Swallowing, Thom nodded. He’d hunted with his family and killed his share of animals before, but this was different. This wasn’t a proud, healthy animal. This elk was scared and hurt. He didn’t want to do anything to prolong that pain. He closed his eyes to get a better feeling for the situation. From the magic that flowed out of Freda toward the critter, he knew she did the same. Its pelvic bone was broken in two places and the right leg in three. How did it make it this far from the highway? It must’ve been determined to die on its own terms. If we dispatch it, at least it won’t have the fear of coyotes taking it down slowly. “Okay. Everyone else”—he caught Ben’s eyes with his gaze—“stay out of the way. I don’t want anyone hurt if this goes wrong.”

Ben, Sophia, and Denny all nodded.

“You be careful too.” Ben gave him a hard look. His concern transmitted through the mental link they had shared since they bonded. “Just because you’re a big, bad Oh Mah Guardian doesn’t mean you can’t get hurt.”

Thom returned the mental feelings. “I will. Actually, this will be easier in our Oh Mah form. If we’re quick, we won’t have to be worried about being spotted by anyone.”

“I didn’t see anyone in the forest while I was looking for the elk,” Sophia announced. “You should be safe.”

Freda nodded. “Okay. Let’s do this.” Her human disguise dropped away, and she shot up two feet, gaining bulk and a thick covering of red hair across her body.

There was always a rush of air when Thom dropped his human guise, and since he’d grown after bonding to Ben, it had gotten more intense. In his natural, eight-foot form, Thom moved much faster. With Freda traveling in his shadow, he covered the nearly quarter of a mile to the elk in seconds, before the wounded animal had a chance to rise from the bushes it had collapsed in. He did his best to project a calming air without looking into the animal’s eyes as he grabbed hold of the massive bull elk’s head. Freda held its neck, and Thom snapped the head hard to the right.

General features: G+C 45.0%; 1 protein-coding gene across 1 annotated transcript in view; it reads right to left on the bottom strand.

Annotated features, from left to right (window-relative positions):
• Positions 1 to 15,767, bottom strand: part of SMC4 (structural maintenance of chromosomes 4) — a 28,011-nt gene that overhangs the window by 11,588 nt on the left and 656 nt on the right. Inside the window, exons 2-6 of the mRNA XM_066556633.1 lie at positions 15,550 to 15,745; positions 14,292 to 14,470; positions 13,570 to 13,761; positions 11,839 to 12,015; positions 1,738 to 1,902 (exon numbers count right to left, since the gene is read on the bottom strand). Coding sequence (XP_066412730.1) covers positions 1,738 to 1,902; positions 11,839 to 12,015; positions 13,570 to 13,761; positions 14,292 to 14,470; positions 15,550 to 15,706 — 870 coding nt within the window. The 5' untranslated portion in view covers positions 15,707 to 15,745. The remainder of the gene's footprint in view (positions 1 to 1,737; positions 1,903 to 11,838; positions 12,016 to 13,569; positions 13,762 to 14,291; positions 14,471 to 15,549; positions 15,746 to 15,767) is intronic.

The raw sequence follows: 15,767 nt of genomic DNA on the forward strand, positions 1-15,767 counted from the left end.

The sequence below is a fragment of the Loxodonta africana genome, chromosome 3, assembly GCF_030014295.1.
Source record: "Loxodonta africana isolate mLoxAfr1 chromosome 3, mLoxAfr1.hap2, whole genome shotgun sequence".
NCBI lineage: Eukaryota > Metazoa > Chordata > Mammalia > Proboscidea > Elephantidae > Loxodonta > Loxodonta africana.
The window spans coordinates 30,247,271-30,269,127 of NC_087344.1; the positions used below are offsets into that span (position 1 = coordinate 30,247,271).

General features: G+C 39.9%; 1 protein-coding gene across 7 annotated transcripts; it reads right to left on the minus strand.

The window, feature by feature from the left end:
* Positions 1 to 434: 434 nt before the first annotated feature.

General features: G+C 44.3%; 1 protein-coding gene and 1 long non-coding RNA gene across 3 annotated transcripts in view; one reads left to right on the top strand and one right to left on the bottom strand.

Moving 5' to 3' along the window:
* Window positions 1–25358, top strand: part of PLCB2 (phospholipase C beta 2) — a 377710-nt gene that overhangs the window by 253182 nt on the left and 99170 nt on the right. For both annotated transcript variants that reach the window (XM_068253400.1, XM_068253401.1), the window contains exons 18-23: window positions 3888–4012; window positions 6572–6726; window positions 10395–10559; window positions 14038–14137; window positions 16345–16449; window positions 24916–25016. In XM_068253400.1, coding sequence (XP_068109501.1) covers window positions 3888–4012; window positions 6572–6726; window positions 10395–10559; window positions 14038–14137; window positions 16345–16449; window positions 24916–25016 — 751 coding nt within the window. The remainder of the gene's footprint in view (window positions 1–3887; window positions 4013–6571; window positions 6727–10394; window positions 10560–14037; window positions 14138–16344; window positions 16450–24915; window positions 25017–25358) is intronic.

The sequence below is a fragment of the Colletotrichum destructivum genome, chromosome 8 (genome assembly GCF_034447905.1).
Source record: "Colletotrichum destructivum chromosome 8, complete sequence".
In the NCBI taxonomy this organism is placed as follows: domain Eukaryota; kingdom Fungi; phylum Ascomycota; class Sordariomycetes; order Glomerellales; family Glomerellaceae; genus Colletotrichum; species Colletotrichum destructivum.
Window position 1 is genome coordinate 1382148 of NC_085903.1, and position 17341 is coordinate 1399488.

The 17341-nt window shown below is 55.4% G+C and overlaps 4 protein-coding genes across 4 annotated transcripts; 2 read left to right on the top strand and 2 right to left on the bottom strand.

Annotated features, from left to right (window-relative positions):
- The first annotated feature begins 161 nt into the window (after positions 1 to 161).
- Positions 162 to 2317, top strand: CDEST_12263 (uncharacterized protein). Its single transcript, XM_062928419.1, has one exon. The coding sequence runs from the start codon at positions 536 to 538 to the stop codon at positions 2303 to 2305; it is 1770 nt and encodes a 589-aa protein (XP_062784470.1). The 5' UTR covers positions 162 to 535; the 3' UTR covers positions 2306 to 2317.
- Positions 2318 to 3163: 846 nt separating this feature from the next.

A loud crack echoed through the quiet forest. The elk quivered. Its life energies dissipated as it surrendered to the forest floor. Kneeling, Thom laid the elk’s head on a thin layer of leaves. His throat tightened as he stood and turned away from the body.

“I wonder if this will ever get easier.” Before he’d become a Guardian and had his magical senses awakened, hunting had been easier. It was a natural part of life, but somehow helping sick and injured animals die was harder—more personal—than killing prey. Thom shuddered as he put his disguise back in place.

“I’m not sure I want it to.” At his side, Freda now looked like a powerful, red-haired teenage girl. “If we stop feeling each death, will we be able to do our jobs as Guardians? That’ll be a good question the next time we see Samuel.”

Thom nodded as he went to hug Ben. Samuel Farrel, as the new head Guardian, had a lot on his plate and was doing his best to train his two newest members, Thom and Freda, but it was proving a daunting task. To make things easier for him, Freda was staying with the Woodmens in Cripple Creek, Colorado.

Ben hugged Thom tightly. Less than a year earlier, Thom had been unaware how wonderful the hug of anyone, let alone a human, could be. Now he couldn’t imagine his life without Ben at his side.

He kissed Ben lightly. “I love you.”

Chuckling through their link, Ben replied, “I love you too. You big softy.”

Denny sighed heavily near them. “So are we hauling this big guy back, or are we leaving him here for the scavengers?”

Thom stepped out of Ben’s embrace. He glanced at Freda and shrugged. “I don’t think my folks need the food. Even with the extra mouths to feed, we’re okay.”

Sophia shook her head. “Mom and I are good.”

Freda nodded. “I say we leave it for the forest. I think it was a fairly hard winter. The animals might welcome the easy food.”

“Hard winter?” Denny burst out laughing. “You’re really a flatlander, Freda. This was one of the easiest winters I can remember. Yeah, we had a couple of rounds of deep snow, but overall, not nearly as much as we need. If you’re still around next year, we’ll see what we can drum up in the way of a real winter.”

“Compared to what I’m used to, it was rough.” She smiled and punched him hard in the shoulder. Denny tottered for a moment, then regained his balance. “We’ll have to take you down to Texas in July and August and see how well you handle the heat. I’ve only ever heard of dwarves in the mountains.”

As they started back toward the meadow, Thom forced himself to take a parting look at the elk lying on the forest floor. The pain he’d felt was fading quickly. Rest in Peace.

A strange voice stopped Thom cold. “If you’re not going to take that big ol’ elk, can I have it?”